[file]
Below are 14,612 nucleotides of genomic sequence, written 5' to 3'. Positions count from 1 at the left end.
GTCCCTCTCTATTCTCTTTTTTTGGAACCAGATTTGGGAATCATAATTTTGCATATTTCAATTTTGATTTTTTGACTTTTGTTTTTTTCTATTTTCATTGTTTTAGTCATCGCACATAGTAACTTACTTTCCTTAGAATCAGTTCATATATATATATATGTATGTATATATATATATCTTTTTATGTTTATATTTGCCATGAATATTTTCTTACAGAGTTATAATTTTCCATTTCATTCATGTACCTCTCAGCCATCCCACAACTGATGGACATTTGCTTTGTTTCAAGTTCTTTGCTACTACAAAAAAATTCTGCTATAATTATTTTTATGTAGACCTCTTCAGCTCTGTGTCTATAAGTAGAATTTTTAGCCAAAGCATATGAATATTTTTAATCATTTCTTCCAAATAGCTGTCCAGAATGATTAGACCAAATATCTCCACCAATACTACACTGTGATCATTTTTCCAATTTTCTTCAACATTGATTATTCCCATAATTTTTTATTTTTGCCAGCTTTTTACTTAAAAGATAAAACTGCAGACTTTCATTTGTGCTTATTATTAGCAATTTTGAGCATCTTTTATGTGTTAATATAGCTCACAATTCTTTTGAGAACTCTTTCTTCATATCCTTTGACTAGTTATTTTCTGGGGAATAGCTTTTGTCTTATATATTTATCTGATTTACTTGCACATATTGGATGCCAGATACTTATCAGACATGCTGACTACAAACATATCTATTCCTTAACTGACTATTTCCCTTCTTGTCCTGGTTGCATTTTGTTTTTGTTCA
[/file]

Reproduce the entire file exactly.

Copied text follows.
Below are 14,612 nucleotides of genomic sequence, written 5' to 3'. Positions count from 1 at the left end.
GTCCCTCTCTATTCTCTTTTTTTGGAACCAGATTTGGGAATCATAATTTTGCATATTTCAATTTTGATTTTTTGACTTTTGTTTTTTTCTATTTTCATTGTTTTAGTCATCGCACATAGTAACTTACTTTCCTTAGAATCAGTTCATATATATATATATGTATGTATATATATATATCTTTTTATGTTTATATTTGCCATGAATATTTTCTTACAGAGTTATAATTTTCCATTTCATTCATGTACCTCTCAGCCATCCCACAACTGATGGACATTTGCTTTGTTTCAAGTTCTTTGCTACTACAAAAAAATTCTGCTATAATTATTTTTATGTAGACCTCTTCAGCTCTGTGTCTATAAGTAGAATTTTTAGCCAAAGCATATGAATATTTTTAATCATTTCTTCCAAATAGCTGTCCAGAATGATTAGACCAAATATCTCCACCAATACTACACTGTGATCATTTTTCCAATTTTCTTCAACATTGATTATTCCCATAATTTTTTATTTTTGCCAGCTTTTTACTTAAAAGATAAAACTGCAGACTTTCATTTGTGCTTATTATTAGCAATTTTGAGCATCTTTTATGTGTTAATATAGCTCACAATTCTTTTGAGAACTCTTTCTTCATATCCTTTGACTAGTTATTTTCTGGGGAATAGCTTTTGTCTTATATATTTATCTGATTTACTTGCACATATTGGATGCCAGATACTTATCAGACATGCTGACTACAAACATATCTATTCCTTAACTGACTATTTCCCTTCTTGTCCTGGTTGCATTTTGTTTTTGTTCA